# How to calculate air-con BTU

• posted on May 13, 2004, 4:01 pm
Hi ,
Anyone know how to calculate total BTU require for a room space? Pls help with formula. Thanks
Teo

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• posted on May 13, 2004, 4:50 pm
Hi Teo,
Here's the 'ballpark' chart I've used for window units for many years:
http://www.DavesRepair.com/DIYhelp/DIYacsizingchart.htm
Hope that's of some help.
God bless,
Dave Harnish Dave's Repair Service New Albany, PA www.DavesRepair.com snipped-for-privacy@sosbbs.com 570-363-2404
I'm a 32-year pro appliance technician, and love sharing what I've learned - in a FREE Monthly Appliance Tips Newsletter. (Back issues now posted here too!) www.DavesRepair.com
John 3:3

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• posted on May 14, 2004, 9:17 pm

Assuming the windows are shaded, divide their area in ft^2 by their US R-value (or multiply by the U-value) to find the window conductance then add the exposed non-window wall area divided by its R-value, then add the air leakage in cfm to find an approximate thermal conductance G = Awindow/Rwindow + Awall/Rwall + cfm in Btu/h-F. A room with volume V and an air leakage rate of N Air Changes per Hour (ACH) has an air leakage rate of NV/60 cfm.
Multiply G by the indoor-outdoor temp diff to find a basic AC load in Btu/h.
Add solar heat (about 200 Btu/h-ft^2) if some windows are unshaded, and add heat gain (3.41W) if the room contains W watts of electrical stuff.

http://www.DavesRepair.com/DIYhelp/DIYacsizingchart.htm
which says a 400 ft^2 room that's occupied upstairs needs 7500-8000 Btu/h.
Consider a 400 ft^2 room in Minneapolis (NREL record max temp 84 F) and another in Phoenix (NREL record max temp 122 F), in a fixed font:
Minneapolis Phoenix
Awindow 32 64 ft^2 Rwindow R4 R2 Gwindow 8 32 Btu/h-F dimensions 20'x20' 10'x40' exposed walls 2 4 Awall 288 736 ft^2 Rwall R30 R20 Gwall 10 37 Btu/h-F ACH 0.5 2 cfm 27 107 G 45 176 Btu/h-F Tout 84 122 F Tin 75 70 F Basic AC load 405 9152 Btu/h
unshaded window area 0 32 ft^2 sun 0 6400 Btu/h electrical power 10 1000 watts heat gain 34 3410 Btu/h Total AC load 439 18962 Btu/h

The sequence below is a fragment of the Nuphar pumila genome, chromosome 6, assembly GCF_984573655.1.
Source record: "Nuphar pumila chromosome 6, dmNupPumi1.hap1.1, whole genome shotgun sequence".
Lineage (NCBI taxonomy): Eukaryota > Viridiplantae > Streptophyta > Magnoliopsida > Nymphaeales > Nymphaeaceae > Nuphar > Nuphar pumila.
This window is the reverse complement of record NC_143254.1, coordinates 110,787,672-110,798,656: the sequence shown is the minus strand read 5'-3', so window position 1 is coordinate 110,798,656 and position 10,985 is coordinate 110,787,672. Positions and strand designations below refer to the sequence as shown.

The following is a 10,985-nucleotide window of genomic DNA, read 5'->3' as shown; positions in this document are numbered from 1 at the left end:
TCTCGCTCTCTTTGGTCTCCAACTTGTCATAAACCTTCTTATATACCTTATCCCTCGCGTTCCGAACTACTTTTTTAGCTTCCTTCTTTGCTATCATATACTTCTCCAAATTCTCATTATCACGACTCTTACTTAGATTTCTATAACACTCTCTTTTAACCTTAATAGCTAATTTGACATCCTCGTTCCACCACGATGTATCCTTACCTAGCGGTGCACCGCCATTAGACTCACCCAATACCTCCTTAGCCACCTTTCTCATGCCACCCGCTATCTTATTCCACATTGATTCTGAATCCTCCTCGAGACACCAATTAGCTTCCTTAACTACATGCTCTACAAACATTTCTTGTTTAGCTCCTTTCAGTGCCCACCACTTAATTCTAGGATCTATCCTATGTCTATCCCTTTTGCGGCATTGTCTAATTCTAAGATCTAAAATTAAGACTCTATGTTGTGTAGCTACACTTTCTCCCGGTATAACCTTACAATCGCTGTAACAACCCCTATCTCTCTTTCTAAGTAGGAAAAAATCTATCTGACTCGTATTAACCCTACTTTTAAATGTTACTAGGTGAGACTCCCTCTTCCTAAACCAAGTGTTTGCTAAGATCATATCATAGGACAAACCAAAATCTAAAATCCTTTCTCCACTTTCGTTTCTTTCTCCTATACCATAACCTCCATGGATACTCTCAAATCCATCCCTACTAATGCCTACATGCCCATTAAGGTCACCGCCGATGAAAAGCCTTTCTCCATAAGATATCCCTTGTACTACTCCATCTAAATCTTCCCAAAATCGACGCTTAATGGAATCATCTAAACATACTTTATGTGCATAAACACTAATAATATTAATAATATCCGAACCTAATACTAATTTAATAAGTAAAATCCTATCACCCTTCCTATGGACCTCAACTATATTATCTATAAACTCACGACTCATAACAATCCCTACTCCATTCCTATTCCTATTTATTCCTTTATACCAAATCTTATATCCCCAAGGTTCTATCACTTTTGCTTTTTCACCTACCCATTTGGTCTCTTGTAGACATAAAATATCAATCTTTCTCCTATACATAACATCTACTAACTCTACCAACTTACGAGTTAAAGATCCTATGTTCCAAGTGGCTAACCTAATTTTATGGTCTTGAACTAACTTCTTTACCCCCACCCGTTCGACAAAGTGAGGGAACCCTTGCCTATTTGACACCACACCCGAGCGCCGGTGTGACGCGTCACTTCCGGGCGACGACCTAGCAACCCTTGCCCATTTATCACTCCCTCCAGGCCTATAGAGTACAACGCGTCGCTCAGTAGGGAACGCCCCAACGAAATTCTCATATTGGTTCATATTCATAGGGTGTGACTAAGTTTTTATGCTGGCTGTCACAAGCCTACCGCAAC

It looks like the chart is accurate to within a factor of 43, if we ignore dehumidification :-)
Nick
Need an answer or a method for figuring which window, insulation, heating system, etc to use? Ask us.
Join solar guru Steve Baer and PE Drew Gillett and PhD Rich Komp and me for an all-day workshop on solar house heating and natural cooling strategies ("HVAC Nonsense") on July 9 in Portland, OR--see page 25 of http://www.ases.org/conferences/2004_call_for_papers/SOLAR2004_prelim_program.pdf

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• posted on May 13, 2004, 5:56 pm
TKL wrote:

The best you can do is a ballpark number. There are far too many factors to take into consideration to do it by room size.
If you are buying a one room A/C it might be OK to use ballpark. However if you are doing the whole house, get it done right. Have a professional come out and do the measurements and plug then into the formulas to give you an accurate answer. It will be cheaper in the long run.
--
Joseph E. Meehan

26 + 6 = 1 It's Irish Math

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• posted on May 13, 2004, 11:17 pm
TKL wrote:

ACCA's MANUAL J is the most common method used to determine BTU load (and thus, the number of 'tons' of cooling and heating required) for residential buildings.

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• posted on May 14, 2004, 4:59 am
TKL wrote: